• Final draft: May 31, 2021. After final submission, all papers will go through the normal, rigorous blind peer-review process with the journal. The tentative plan is that the special issue will be published in late 2021 as issue 8.2 of Review of Religion and Chinese Society.

Annual Review: “Chinese Religions Going Global”

Annual Review of the Sociology of Religion
Volume 11:
Chinese Religions Going Global

Edited by Nanlai Cao, Giuseppe Giordan, & Fenggang Yang

Cover Chinese Religions Going GlobalAs China is being increasingly integrated into the global economy, more and more Chinese people live transnational lives and practice religion globally. So far scholarship of the relationship between religion and globalization in the Chinese religious field has primarily been set in the historical context of the encounter between Western Christian missionaries and local Chinese agents, and little is known about a global Chinese religious field that is in the making. The Annual Review of the Sociology of Religion Volume 11: Chinese Religions Going Global seeks to challenge the dichotomous ordering of the western global and the Chinese local, and to add a new perspective for understanding religious modernity globally. Contributors from four continents who represent a range of specialisms apply social scientific methods in order to systematically research the globalization of Chinese religions.

The latest issue of Review of Religion and Chinese Society is available online

Review of Religion and Chinese Society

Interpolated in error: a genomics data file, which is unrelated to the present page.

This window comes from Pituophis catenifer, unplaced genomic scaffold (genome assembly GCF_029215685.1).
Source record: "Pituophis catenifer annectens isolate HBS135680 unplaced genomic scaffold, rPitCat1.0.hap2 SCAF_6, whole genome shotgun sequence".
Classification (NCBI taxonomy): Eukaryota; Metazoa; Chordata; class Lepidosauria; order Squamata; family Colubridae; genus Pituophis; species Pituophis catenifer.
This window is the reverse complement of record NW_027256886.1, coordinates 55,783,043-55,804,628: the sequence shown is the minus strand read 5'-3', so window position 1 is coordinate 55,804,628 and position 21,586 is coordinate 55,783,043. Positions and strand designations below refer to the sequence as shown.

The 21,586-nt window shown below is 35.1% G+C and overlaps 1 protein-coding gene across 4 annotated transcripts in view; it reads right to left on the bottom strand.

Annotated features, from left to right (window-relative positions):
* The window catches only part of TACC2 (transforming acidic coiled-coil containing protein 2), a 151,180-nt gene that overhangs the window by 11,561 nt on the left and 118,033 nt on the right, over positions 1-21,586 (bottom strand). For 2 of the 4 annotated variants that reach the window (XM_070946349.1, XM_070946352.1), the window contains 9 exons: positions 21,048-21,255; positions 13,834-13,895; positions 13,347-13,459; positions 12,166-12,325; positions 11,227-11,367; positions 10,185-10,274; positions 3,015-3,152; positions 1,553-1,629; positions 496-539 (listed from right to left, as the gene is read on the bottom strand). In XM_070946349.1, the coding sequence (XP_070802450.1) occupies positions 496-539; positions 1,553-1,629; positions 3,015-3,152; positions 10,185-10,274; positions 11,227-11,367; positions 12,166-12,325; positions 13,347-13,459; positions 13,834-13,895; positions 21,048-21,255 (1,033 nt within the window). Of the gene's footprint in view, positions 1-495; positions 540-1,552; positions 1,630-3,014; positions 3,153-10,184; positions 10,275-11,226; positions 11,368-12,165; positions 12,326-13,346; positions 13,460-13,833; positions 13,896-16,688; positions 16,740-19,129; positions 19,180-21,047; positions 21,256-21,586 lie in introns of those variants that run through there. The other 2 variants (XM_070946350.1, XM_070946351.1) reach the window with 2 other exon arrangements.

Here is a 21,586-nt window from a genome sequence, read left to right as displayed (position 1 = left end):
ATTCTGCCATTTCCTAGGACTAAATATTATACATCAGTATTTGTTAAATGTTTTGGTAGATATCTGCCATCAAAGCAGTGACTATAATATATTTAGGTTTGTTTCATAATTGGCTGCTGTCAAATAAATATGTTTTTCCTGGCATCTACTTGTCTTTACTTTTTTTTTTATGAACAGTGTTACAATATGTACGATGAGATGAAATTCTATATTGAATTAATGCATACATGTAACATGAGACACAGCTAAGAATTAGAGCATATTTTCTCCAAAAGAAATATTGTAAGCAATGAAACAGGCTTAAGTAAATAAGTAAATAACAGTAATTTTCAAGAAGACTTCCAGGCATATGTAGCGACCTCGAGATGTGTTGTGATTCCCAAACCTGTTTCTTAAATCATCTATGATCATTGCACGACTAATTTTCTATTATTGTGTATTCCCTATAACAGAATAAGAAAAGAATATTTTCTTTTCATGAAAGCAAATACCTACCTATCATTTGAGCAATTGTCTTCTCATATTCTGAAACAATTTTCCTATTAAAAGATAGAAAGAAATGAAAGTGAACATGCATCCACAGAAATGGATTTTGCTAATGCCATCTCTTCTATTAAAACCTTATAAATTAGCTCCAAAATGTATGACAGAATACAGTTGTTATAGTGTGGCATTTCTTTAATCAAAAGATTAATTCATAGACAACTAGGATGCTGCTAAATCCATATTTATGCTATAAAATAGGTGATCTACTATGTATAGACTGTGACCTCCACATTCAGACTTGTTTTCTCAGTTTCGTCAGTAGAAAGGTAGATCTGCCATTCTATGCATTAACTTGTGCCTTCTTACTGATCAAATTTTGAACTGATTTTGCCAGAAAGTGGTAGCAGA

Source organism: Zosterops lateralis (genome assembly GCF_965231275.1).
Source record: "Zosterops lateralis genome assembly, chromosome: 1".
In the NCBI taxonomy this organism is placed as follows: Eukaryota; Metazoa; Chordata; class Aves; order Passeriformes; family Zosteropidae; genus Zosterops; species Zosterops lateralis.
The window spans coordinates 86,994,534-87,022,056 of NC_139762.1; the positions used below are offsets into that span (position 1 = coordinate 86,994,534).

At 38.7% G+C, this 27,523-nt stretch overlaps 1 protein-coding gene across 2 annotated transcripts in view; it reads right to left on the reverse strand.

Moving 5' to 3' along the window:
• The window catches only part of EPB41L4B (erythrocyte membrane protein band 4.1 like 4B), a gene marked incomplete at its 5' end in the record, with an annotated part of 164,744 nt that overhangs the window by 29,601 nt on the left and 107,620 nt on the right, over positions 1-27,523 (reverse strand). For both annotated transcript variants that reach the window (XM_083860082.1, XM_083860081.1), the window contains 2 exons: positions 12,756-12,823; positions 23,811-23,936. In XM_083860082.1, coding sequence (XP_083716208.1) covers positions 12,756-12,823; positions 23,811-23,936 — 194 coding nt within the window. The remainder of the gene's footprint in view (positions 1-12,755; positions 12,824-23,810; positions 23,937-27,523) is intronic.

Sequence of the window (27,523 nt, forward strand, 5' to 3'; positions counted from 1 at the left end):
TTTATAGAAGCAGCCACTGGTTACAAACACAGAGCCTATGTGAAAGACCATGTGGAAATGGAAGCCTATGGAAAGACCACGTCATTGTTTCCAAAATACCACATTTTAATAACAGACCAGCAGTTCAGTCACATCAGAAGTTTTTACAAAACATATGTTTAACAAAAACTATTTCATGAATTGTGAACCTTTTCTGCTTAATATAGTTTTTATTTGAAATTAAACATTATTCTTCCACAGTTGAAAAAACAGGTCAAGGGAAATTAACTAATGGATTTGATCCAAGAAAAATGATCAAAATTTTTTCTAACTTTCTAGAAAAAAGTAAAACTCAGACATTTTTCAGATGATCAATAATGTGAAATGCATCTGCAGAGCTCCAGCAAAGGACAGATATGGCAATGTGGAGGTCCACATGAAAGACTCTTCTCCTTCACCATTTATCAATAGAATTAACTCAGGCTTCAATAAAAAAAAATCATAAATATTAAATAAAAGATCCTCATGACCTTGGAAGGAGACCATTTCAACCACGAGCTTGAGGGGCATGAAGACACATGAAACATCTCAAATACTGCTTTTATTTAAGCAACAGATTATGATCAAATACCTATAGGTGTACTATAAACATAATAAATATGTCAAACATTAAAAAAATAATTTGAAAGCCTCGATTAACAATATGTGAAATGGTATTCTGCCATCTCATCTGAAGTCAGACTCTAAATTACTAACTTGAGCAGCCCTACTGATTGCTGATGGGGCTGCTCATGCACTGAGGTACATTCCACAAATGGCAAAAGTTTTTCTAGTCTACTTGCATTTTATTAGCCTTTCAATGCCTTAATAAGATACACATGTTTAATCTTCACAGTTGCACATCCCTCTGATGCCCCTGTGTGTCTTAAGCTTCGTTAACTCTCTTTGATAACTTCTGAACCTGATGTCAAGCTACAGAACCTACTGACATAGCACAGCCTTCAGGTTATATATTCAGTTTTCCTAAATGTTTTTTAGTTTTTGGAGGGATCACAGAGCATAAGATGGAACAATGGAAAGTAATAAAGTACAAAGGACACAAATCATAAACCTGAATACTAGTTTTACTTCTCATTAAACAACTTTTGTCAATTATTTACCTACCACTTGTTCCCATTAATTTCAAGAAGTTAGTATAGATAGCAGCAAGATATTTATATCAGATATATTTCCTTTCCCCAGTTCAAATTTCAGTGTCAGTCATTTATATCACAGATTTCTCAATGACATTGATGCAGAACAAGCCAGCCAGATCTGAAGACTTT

Volume 7, Issue 2

The latest issue of Review of Religion and Chinese Society has been published and is now available online. Edited by Anna Sun, Volume 7 Issue 2 is a special issue entitled “Confucianism and Daoism: From Max Weber to the Present” which gathers scholars of Confucianism and Daoism to have a open conversation. The articles included in RRCS 7.2 are listed below.

Editorial
Confucianism and Daoism: From Max Weber to the Present
Anna Sun
Articles
“The Last Confucian” in the Rice Paddy of Java: Toward Constructing an Anthropology of Confucianism
Yong Chen
From Female Daoist Rationality to Kundao Practice: Daoism beyond Weber’s Understanding
Robin R. Wang
From Alchemy to Science: Daoist Healthcare in Contemporary China
Jonathan Pettit
Religion and the Chinese Diaspora in Southeast Asia
Kenneth Dean
Thinking with Weber’s Religion of China in the Twenty-First Century
Anna Sun
Book Reviews
The Politics of Protestant Churches and the Party-State in China, written by Carsten T. Vala
Marie-Eve Reny
China and the True Jesus: Charisma and Organization in a Chinese Christian Church, written by Melissa Wei-Tsing Inouye
Alexander Chow
Buddhism after Mao: Negotiations, Continuities, and Reinventions, edited by Ji Zhe, Gareth Fisher, and André Laliberté
Tzu-Lung Chiu
Family Sacrifices: The Worldviews and Ethics of Chinese Americans, written by Russel M. Jeung, Seanan S. Fong, and Helen Jin Kim
Steven Hu

International Journal of Sociology and Anthropology – October 2020 Table of Content

The latest issue of International Journal of Sociology and Anthropology  (IJSA) is available online. See table of content below.

International Journal of Sociology and Anthropology welcomes the submission of manuscripts via its online  Manuscript Management System